A World War II casualty

In the early 1940’s my grandmother’s next door neighbors had a son about my age named Dickie.  I used to play with Dickie sometimes when we visited grandma.  Dickie had an older brother named Norman, who was in the army during World War II.

Norman was discharged from the army and sent home with ‘battle fatigue’.

For months Norman sat at home in the neighbors’ front room, staring out the window.  He didn’t communicate with anyone.

Then, one day, we heard accordion music coming from their front room.  Norman had started playing the accordion.  All day, every day, we’d hear accordion music coming from the front room of the neighbors’ house.

Then, one day, Dickie asked me if I wanted to see Norman play the accordion.  Norman was playing his accordion in their kitchen at the back of the house when Dickie and I went in.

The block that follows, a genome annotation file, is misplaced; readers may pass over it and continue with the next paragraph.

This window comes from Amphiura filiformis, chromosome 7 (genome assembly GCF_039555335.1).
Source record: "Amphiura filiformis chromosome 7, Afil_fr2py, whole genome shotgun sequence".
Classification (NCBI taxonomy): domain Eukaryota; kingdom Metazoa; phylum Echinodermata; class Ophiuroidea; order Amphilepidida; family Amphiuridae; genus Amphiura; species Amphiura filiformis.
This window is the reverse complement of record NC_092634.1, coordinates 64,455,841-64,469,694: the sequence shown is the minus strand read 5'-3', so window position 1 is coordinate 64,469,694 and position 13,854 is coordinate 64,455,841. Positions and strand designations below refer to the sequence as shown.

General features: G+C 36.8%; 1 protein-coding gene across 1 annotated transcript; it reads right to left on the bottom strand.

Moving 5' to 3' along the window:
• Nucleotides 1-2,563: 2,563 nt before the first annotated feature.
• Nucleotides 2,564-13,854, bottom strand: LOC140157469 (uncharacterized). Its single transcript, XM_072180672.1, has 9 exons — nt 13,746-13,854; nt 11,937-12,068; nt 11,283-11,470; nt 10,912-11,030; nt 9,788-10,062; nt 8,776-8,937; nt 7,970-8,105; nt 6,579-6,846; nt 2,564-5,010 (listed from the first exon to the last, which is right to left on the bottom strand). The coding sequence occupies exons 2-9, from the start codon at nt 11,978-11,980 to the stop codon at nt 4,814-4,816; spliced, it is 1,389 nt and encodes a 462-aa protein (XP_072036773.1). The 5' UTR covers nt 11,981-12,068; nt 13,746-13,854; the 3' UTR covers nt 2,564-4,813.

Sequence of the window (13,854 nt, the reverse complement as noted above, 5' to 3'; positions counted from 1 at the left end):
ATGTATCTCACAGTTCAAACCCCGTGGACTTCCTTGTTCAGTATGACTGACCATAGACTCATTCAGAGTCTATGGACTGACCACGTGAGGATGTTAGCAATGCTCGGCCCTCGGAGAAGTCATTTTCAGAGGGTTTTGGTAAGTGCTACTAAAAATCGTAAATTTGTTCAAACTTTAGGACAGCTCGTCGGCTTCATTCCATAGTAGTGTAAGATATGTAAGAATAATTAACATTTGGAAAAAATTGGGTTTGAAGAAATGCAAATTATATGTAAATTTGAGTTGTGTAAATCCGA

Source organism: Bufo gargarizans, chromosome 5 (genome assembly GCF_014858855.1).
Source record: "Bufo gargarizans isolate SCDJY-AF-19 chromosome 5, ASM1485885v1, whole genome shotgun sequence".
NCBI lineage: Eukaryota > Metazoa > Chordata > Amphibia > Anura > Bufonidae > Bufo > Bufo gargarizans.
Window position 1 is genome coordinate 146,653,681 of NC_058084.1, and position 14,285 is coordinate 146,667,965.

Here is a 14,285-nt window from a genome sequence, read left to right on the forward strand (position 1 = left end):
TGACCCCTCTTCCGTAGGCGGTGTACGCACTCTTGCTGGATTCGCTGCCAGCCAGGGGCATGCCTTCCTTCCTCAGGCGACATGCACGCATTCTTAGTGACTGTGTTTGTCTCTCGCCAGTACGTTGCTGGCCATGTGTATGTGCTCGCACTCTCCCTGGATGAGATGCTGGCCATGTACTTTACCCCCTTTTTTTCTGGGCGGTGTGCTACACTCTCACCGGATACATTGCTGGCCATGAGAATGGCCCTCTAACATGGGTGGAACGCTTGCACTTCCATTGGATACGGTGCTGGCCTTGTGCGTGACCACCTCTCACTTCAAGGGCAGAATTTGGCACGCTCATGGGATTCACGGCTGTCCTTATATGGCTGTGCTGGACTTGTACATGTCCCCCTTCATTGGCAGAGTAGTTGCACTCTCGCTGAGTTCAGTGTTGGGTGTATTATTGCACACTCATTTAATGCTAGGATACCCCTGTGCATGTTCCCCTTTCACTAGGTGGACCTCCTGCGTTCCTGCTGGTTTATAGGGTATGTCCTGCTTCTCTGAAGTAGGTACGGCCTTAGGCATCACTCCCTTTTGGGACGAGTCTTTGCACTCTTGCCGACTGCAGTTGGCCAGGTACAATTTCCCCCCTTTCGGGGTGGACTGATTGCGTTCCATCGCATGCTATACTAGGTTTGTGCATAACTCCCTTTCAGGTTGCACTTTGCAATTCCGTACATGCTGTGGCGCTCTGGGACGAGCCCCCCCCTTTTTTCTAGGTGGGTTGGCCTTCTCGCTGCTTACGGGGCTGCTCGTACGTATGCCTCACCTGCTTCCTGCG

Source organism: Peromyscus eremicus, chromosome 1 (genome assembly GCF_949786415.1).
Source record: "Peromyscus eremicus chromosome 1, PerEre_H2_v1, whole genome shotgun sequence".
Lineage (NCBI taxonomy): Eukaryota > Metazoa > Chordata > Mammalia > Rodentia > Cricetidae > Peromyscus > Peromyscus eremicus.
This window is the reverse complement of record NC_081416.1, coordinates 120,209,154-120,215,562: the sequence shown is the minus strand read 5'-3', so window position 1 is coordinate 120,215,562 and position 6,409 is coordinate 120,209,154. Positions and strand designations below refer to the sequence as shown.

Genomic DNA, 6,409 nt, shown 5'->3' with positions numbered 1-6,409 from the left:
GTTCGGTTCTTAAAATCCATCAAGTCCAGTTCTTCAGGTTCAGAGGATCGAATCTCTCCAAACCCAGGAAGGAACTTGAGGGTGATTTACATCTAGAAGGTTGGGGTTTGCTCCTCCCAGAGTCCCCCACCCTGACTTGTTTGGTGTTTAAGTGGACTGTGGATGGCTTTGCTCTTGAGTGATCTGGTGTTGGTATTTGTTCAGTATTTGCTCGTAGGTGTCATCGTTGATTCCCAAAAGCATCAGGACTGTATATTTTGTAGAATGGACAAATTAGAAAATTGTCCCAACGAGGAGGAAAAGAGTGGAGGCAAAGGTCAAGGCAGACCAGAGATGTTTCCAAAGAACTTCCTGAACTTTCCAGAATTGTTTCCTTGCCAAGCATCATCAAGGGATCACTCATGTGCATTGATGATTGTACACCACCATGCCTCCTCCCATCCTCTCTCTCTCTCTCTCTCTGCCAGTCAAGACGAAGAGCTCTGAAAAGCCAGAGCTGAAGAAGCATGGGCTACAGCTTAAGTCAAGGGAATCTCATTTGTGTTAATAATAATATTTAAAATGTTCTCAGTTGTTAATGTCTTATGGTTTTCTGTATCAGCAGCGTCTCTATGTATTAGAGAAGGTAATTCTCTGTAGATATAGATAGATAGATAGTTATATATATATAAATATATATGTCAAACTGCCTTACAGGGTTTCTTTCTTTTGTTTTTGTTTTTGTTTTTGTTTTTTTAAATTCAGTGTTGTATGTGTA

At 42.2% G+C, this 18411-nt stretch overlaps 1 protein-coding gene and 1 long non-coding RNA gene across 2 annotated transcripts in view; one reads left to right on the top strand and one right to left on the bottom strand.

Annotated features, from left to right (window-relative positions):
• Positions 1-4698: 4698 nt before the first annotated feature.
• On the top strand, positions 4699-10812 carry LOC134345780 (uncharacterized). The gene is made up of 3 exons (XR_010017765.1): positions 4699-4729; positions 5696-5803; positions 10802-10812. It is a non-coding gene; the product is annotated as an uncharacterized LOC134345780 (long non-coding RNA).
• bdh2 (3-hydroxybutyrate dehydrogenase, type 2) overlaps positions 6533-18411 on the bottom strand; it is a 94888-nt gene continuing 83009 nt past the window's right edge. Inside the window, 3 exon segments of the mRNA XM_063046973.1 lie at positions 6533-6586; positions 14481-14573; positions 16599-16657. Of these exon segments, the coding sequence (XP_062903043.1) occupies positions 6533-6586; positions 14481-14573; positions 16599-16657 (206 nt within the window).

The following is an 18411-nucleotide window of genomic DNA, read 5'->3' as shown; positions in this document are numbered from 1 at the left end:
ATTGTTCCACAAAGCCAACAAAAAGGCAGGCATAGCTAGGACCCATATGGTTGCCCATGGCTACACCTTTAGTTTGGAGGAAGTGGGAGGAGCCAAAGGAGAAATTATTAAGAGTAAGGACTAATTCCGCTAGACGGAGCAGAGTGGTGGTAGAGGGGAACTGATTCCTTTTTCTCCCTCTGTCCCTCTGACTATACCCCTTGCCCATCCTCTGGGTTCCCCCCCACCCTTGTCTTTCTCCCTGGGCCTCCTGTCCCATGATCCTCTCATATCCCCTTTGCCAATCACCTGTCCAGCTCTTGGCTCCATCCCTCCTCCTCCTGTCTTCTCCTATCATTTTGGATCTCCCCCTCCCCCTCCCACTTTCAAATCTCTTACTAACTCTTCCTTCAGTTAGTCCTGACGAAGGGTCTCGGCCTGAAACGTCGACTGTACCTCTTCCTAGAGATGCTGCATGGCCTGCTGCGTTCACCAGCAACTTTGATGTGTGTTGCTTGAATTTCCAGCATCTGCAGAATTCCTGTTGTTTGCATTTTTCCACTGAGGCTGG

Norman had really got good on the accordion.  He filled that kitchen with music; I don’t know what piece he was playing, but it sounded really good to me.

Norman did not acknowledge our presence at all.  He was completely absorbed in playing the accordion, and obviously loved what he was doing.

I don’t know what happened to Norman in later years.  I think he resumed a normal life.  But I’m convinced that it really was that accordion that brought him back to normalcy.

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